Vision Pro demo experience in Apple Stores: Everything to expect

There are likely going to be a lot of people hoping to get an early Vision Pro demo, but if you do succeed in reserving a slot (details below), we now have a good idea of what to expect.

Larger stores will have dedicated sit-down Vision Pro demo areas, with more than a dozen headsets available for customers to try …


Bloomberg’s Mark Gurman shared details of what to expect, in his latest Power On newsletter.

Booking a Vision Pro Demo

To book a slot, you’ll need to wait until 8am local on the launch date, February 2. Early slots are likely to get booked up fast, and while Gurman didn’t provide any details of how to reserve one, I’d recommend having the main Apple Store website in one tab, and your local store site in another, ready to hit refresh on each. As with iPhone pre-orders, don’t be surprised if nothing happens until a few minutes after 8am.

Face scan for sizing

We learned last week that the online ordering process involves using an iPhone with Face ID to scan your face to determine the fit. Exactly the same process will be used in-store, with a retail worker doing the scan for you. The results will determine the right:

  • Light seal
  • Foam cushion
  • Band size

Scanning your eyeglasses for prescription lenses

If you wear eyeglasses, store staff will use a device to scan your glasses and automatically determine the prescription. They will then fit the appropriate prescription lenses to your demo unit.

Either way, there will be a short wait while an employee assembles your demo unit with the right size accessories.

A quick run-through before you put it on

Gurman say that the next step is to have the assistant explain the basics of how to use it – before you put it on.

Once the unit is in hand, the employee will explain how the interface works. That includes how to control the pointer using a user’s eyes, how to gesture to make selections and how to hold the headset. The staffer will also show how to adjust the so-called Fit Dial on the main headband and how to use the Digital Crown for moving between virtual and augmented reality.

Wearing and calibrating the headset

Once you’ve been briefed on how to control Vision Pro, you’ll be able to put it on, and will be guided through a calibration process.

Customers will need to calibrate the device with various tracking and tapping exercises so it can follow their eyes and hands. That includes looking at circular dot patterns set at different brightness levels and a hand scan in the field of vision of the device.

Then the actual demo begins

The main section of the demo has four parts, says Gurman.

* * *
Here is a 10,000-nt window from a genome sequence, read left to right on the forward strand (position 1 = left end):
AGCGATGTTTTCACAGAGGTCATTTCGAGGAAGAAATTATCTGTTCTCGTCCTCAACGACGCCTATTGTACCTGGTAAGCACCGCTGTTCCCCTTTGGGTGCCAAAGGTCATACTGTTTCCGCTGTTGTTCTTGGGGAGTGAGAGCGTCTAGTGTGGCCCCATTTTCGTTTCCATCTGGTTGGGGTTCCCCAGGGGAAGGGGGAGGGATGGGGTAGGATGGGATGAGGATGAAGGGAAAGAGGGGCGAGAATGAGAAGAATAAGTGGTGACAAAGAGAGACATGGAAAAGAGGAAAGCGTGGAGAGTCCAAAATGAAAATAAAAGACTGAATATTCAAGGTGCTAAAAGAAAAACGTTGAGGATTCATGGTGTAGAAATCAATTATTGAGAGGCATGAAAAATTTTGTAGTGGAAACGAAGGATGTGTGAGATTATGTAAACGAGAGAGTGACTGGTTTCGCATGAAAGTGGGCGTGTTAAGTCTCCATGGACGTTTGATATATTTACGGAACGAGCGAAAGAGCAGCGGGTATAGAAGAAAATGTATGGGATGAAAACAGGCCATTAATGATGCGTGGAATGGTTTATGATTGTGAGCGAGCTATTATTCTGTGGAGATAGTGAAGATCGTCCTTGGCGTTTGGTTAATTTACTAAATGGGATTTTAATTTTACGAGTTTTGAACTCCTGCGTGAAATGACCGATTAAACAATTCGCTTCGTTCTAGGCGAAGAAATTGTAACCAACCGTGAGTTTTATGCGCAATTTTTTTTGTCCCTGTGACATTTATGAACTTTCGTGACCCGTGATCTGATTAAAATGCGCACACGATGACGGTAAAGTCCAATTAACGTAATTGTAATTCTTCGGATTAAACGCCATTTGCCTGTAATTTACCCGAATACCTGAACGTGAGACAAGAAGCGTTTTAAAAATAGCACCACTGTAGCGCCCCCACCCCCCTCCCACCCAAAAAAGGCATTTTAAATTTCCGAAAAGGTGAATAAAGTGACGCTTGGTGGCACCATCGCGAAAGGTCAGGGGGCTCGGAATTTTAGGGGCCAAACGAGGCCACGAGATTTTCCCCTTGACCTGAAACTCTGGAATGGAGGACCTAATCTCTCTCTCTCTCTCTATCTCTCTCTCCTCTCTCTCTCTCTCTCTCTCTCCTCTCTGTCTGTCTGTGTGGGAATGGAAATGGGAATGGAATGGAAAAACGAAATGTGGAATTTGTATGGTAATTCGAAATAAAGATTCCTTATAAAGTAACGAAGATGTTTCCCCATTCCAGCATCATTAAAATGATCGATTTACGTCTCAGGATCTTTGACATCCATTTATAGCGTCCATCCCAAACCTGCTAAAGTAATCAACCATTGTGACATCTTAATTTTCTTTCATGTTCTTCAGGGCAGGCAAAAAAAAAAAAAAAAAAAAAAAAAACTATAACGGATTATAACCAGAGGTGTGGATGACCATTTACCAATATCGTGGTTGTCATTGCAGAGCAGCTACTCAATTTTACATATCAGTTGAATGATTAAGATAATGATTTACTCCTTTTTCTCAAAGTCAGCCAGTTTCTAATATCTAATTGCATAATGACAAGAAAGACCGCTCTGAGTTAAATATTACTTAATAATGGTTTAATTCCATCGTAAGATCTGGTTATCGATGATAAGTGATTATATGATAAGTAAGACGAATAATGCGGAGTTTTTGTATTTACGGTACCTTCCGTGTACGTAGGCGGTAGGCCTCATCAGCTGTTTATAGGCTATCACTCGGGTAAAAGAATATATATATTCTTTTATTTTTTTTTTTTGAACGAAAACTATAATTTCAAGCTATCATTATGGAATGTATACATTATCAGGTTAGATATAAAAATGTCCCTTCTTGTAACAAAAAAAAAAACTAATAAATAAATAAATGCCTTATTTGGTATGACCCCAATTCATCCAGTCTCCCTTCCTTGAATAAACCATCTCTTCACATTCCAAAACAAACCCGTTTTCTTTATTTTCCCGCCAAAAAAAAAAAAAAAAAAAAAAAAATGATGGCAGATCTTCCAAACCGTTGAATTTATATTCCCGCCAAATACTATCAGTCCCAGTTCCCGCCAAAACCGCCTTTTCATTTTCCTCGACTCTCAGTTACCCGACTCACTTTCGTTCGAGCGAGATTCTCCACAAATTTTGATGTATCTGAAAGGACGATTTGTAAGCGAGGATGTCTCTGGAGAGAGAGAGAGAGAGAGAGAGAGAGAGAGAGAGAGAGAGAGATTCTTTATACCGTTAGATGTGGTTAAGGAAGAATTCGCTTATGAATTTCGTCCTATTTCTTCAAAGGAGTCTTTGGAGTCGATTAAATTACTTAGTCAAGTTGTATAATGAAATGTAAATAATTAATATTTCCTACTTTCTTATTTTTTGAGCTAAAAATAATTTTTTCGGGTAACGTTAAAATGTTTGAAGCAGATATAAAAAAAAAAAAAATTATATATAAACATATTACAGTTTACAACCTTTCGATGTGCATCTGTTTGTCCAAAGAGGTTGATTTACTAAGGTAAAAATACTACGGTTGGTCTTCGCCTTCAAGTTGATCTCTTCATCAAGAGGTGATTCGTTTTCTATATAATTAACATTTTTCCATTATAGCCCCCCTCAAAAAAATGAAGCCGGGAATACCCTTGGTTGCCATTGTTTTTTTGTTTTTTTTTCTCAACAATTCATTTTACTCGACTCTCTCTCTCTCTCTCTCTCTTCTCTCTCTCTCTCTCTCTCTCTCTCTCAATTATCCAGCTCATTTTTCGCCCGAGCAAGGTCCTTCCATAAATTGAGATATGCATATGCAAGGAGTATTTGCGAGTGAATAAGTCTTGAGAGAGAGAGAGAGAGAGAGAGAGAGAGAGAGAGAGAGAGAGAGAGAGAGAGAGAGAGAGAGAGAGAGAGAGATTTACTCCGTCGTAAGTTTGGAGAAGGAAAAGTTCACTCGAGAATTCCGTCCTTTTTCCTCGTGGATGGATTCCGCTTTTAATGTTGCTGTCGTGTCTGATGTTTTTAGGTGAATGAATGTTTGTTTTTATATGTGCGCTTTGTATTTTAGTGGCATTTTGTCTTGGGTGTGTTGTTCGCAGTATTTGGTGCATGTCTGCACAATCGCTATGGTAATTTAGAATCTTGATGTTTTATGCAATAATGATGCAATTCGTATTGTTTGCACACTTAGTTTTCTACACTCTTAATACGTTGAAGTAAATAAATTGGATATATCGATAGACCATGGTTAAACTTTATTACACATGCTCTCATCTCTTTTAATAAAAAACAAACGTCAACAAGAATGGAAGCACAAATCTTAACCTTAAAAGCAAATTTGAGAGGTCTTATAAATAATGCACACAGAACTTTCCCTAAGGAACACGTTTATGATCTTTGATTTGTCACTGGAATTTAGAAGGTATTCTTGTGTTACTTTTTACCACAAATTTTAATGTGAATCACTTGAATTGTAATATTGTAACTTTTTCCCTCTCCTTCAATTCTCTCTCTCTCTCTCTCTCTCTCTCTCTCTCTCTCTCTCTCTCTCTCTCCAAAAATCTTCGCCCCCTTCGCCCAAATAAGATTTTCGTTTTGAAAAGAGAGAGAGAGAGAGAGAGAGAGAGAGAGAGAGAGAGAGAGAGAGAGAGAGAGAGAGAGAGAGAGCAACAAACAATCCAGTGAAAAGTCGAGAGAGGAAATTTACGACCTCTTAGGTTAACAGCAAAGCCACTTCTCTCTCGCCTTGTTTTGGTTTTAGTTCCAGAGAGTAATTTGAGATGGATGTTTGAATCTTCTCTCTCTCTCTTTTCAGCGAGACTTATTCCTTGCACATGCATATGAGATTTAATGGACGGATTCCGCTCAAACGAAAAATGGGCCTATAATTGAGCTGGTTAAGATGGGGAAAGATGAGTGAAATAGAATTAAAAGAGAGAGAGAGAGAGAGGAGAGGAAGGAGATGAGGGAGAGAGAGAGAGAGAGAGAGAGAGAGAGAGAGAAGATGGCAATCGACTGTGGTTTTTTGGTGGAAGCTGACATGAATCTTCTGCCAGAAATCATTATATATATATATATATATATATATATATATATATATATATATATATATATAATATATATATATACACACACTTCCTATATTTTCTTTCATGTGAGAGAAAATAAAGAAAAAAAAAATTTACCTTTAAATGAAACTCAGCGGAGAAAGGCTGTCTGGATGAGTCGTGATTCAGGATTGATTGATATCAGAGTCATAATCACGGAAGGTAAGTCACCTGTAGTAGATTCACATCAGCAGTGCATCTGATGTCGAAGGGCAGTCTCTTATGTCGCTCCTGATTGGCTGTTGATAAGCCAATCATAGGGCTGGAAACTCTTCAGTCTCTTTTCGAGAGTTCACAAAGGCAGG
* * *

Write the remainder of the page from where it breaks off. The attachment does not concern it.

1. Users will be directed to the photos app to view still images that are similar to the ones preloaded on Apple’s other devices in retail stores. That’s followed by examples of panorama shots.
  2. Then the demo starts to get more interesting. The customer sees 3D images that Apple calls spatial photos (in this case, of a kid hitting a piñata) and a spatial video (footage of a birthday party). 
  3. The next part of the demo shows how to use the device as a computer or iPad replacement. It explains how to position multiple app windows in space and scroll through webpages in the Safari browser. 
  4. Customers are then shown 3D and immersive movies, including clips of wild animals, the ocean and sports. There is also a compelling scene that makes users feel as if they’re on a tightrope.

Some third-party apps will also be loaded, though we don’t know whether you’ll be taken through a set of these, or will be free to choose the ones that interest you.

Don’t expect much if you get to try the keyboard – Gurman has separately described the current version as “a complete write-off.”

Store staff will see what you see

To enable you to be guided through the demo, your Vision Pro display will be mirrored to an iPad, allowing the assistant to see what you see.

Staff themselves will have had a chance to use the headset a day or two ahead of launch day.

Demo is intended to leave you wanting more

The aim of the Vision Pro demo is to give customers a good taste of the capabilities of the device, without overwhelming or tiring them. Apple’s goal, says Gurman, is ‘leaving them itching for more.’

However, the company may have another reason for wanting to limit demos to 25 minutes max.

Privately, several retail employees have said they felt their head was tired and sweaty after only about half an hour of use.

Apple does have a second band intended to be more comfortable for longer sessions, but this won’t be used for demos.

Paying for Vision Pro

If you have an Apple Card, then you won’t need to shell out the $3,500+ price in one hit.

Gurman says that Apple Card Monthly Installments will indeed be an option. Apple Card Monthly Installments give users the option to spread a purchase out into equal monthly payments with no interest. There aren’t any details on how long the payment plan for Vision Pro will be. Currently, iPhone purchases can be divided into 24 monthly payments. Payment plans for Macs, iPads, Apple Watches, and other devices are divided into 12 monthly payments.

If you can’t get an early demo

If all the early demo slots are booked up, you’ll still get a chance to take a look at the device. The report says that each store will have between two and four Vision Pro units on display, though you’ll only be able to look at these ones, not try them on.

Image: Apple

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